“November is National Diabetes awareness month. If you have diabetes, now is a great time to focus on taking care of yourself. According to the Centers for Disease Control and Prevention (CDC), more than 30 million American have diabetes; 1 out of 4 people with diabetes don’t even know they have it! Taking care of your diabetes, or “diabetes self-management,” can be a lot of work, and many people who have diabetes feel overwhelmed. It doesn’t help that you might be getting conflicting advice from friends, family, or the internet. Yes, it can be confusing, but don’t give up. While it’s true that there is no cure, you can still manage your diabetes and live a healthy life. You just need the tools and the knowledge. Here are some simple – but important – steps that you can take, starting now, to feel better, gain control, and lead a healthy life with diabetes!” Click below to continue reading – this is a GREAT article!
With all of the steps involved in diabetes care, it is perhaps no surprise that about 80% of people with diabetes experience at least one error in their diabetes care over the course of any one year. Knowing about some of the most common sorts of errors in diabetes care can help you learn to avoid them.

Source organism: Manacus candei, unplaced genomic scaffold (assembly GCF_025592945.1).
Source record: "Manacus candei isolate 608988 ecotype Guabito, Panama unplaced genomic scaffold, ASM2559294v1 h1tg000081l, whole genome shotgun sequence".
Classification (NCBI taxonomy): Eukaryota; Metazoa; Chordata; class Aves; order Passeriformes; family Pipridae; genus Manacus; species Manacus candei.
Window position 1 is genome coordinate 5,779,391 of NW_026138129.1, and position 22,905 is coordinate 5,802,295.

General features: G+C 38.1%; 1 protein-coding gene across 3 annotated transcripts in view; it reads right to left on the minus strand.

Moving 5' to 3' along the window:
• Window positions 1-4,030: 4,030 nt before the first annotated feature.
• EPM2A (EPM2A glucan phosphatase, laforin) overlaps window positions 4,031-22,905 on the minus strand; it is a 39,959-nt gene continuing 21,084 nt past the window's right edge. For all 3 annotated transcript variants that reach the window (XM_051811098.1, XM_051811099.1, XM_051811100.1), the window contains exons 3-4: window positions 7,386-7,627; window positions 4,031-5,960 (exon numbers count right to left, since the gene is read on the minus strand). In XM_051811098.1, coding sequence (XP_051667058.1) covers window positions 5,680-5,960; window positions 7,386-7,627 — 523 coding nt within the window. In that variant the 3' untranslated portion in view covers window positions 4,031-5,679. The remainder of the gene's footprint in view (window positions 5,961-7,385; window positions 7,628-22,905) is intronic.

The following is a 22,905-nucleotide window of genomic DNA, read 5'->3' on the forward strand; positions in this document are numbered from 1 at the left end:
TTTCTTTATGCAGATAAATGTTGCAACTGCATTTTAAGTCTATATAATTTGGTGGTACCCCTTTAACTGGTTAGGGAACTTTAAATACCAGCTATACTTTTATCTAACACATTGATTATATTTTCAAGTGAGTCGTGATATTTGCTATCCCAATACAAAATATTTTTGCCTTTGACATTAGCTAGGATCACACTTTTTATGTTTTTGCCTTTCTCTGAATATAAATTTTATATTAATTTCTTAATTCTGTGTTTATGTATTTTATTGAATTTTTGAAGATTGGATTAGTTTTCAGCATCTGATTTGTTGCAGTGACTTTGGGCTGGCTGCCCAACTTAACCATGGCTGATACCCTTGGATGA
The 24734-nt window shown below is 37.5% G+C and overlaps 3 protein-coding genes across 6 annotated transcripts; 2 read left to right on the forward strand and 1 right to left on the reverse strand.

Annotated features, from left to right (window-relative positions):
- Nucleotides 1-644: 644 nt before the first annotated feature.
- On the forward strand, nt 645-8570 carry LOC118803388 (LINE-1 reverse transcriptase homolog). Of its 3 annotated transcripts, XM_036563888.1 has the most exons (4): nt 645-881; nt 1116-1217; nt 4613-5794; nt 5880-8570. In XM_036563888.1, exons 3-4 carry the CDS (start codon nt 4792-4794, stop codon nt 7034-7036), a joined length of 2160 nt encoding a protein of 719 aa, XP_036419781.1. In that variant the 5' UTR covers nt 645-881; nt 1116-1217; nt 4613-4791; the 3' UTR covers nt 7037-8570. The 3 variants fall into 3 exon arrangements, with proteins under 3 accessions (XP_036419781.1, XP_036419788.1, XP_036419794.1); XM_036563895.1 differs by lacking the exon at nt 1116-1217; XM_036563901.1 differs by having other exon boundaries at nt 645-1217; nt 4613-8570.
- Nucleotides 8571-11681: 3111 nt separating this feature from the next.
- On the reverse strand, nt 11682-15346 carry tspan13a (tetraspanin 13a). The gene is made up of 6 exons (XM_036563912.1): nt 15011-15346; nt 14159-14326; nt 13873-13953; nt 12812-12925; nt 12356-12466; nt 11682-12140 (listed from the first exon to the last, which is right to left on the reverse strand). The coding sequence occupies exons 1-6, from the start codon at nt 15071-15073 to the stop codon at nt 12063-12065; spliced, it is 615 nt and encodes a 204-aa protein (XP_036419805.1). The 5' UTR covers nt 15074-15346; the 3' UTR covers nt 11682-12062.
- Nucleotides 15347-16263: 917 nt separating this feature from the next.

Every few months some miracle drug or other is rolled out with bells and confetti, but only once or twice in a generation does the real thing come along.
Tomorrow, Dec 8th @ 1 pm EST
Vigilant foot care is critical when you have diabetes.
Knowing the proper way to care for your feet can help you avoid pain, open wounds, infections, and amputations.
Treat your feet and join us on Thursday, Dec 8th @ 1 pm EST when one of the country’s most noted experts on foot care will share his top tips!
“It’s difficult to remember all the things you’re concerned about during your 10 or so minutes with a doctor. But once you lie down in bed and put your feet under the covers, it’s hard to forget the tingling pain in your toes. Print this Where It Hurts Worksheet to write down when and where you feel any sort of numbness, pain, tingling, or burning. Bring the sheet to your next checkup to discuss with your health care provider.”